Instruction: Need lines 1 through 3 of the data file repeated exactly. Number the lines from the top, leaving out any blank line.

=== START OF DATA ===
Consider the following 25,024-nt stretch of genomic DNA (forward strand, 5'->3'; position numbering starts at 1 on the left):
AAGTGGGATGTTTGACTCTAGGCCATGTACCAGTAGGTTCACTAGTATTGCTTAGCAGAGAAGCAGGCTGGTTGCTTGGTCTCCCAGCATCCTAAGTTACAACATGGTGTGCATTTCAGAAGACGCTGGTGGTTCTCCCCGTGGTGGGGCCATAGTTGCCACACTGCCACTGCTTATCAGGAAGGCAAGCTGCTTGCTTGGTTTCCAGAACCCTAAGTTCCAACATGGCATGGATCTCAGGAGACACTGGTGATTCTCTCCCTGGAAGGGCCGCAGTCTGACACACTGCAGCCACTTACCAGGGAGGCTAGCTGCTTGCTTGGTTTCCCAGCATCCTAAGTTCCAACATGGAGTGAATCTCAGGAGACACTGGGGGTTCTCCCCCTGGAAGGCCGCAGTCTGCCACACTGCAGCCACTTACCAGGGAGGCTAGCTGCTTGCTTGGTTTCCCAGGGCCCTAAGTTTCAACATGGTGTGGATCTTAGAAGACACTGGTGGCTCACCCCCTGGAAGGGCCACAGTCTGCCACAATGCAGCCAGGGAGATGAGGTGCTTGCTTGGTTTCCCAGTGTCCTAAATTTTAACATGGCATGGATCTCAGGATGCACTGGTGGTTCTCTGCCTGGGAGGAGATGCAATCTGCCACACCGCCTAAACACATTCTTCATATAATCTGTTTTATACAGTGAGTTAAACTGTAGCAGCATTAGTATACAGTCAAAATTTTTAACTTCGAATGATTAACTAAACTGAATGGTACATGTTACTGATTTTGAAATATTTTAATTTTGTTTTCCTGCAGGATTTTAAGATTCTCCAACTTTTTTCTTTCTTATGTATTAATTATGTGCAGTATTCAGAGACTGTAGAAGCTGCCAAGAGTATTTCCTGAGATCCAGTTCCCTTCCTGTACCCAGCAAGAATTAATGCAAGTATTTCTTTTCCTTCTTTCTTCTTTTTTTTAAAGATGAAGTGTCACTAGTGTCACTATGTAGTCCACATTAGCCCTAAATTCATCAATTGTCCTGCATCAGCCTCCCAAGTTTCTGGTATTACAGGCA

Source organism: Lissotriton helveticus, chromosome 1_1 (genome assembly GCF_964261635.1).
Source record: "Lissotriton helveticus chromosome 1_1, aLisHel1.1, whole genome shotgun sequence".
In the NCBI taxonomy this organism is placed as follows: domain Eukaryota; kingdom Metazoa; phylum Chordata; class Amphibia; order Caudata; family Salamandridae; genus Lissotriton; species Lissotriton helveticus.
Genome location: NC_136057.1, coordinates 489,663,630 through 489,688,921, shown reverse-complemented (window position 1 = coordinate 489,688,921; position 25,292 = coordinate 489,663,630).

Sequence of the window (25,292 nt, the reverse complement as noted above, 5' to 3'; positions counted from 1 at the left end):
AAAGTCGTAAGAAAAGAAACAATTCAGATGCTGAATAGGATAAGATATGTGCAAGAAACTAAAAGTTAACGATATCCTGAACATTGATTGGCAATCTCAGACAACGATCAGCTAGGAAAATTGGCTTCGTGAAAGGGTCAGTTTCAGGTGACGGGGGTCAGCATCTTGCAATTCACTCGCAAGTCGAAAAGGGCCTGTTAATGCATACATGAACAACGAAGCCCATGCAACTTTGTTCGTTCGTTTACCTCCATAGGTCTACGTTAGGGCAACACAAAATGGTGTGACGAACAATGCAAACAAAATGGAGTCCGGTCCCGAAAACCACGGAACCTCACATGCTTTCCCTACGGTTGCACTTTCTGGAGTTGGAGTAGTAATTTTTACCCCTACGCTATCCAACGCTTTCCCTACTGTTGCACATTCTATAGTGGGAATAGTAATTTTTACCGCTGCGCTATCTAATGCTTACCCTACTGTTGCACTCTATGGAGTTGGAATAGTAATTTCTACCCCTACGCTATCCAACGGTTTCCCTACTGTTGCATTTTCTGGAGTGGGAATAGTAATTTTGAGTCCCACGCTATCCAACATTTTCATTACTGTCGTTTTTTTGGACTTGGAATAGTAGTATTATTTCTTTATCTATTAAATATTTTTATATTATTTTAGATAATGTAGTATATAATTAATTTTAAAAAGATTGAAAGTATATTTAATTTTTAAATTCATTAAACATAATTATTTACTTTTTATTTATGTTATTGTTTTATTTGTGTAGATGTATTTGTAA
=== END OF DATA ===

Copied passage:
Consider the following 25,024-nt stretch of genomic DNA (forward strand, 5'->3'; position numbering starts at 1 on the left):
AAGTGGGATGTTTGACTCTAGGCCATGTACCAGTAGGTTCACTAGTATTGCTTAGCAGAGAAGCAGGCTGGTTGCTTGGTCTCCCAGCATCCTAAGTTACAACATGGTGTGCATTTCAGAAGACGCTGGTGGTTCTCCCCGTGGTGGGGCCATAGTTGCCACACTGCCACTGCTTATCAGGAAGGCAAGCTGCTTGCTTGGTTTCCAGAACCCTAAGTTCCAACATGGCATGGATCTCAGGAGACACTGGTGATTCTCTCCCTGGAAGGGCCGCAGTCTGACACACTGCAGCCACTTACCAGGGAGGCTAGCTGCTTGCTTGGTTTCCCAGCATCCTAAGTTCCAACATGGAGTGAATCTCAGGAGACACTGGGGGTTCTCCCCCTGGAAGGCCGCAGTCTGCCACACTGCAGCCACTTACCAGGGAGGCTAGCTGCTTGCTTGGTTTCCCAGGGCCCTAAGTTTCAACATGGTGTGGATCTTAGAAGACACTGGTGGCTCACCCCCTGGAAGGGCCACAGTCTGCCACAATGCAGCCAGGGAGATGAGGTGCTTGCTTGGTTTCCCAGTGTCCTAAATTTTAACATGGCATGGATCTCAGGATGCACTGGTGGTTCTCTGCCTGGGAGGAGATGCAATCTGCCACACCGCCTAAACACATTCTTCATATAATCTGTTTTATACAGTGAGTTAAACTGTAGCAGCATTAGTATACAGTCAAAATTTTTAACTTCGAATGATTAACTAAACTGAATGGTACATGTTACTGATTTTGAAATATTTTAATTTTGTTTTCCTGCAGGATTTTAAGATTCTCCAACTTTTTTCTTTCTTATGTATTAATTATGTGCAGTATTCAGAGACTGTAGAAGCTGCCAAGAGTATTTCCTGAGATCCAGTTCCCTTCCTGTACCCAGCAAGAATTAATGCAAGTATTTCTTTTCCTTCTTTCTTCTTTTTTTTAAAGATGAAGTGTCACTAGTGTCACTATGTAGTCCACATTAGCCCTAAATTCATCAATTGTCCTGCATCAGCCTCCCAAGTTTCTGGTATTACAGGCA

Source organism: Lissotriton helveticus, chromosome 1_1 (genome assembly GCF_964261635.1).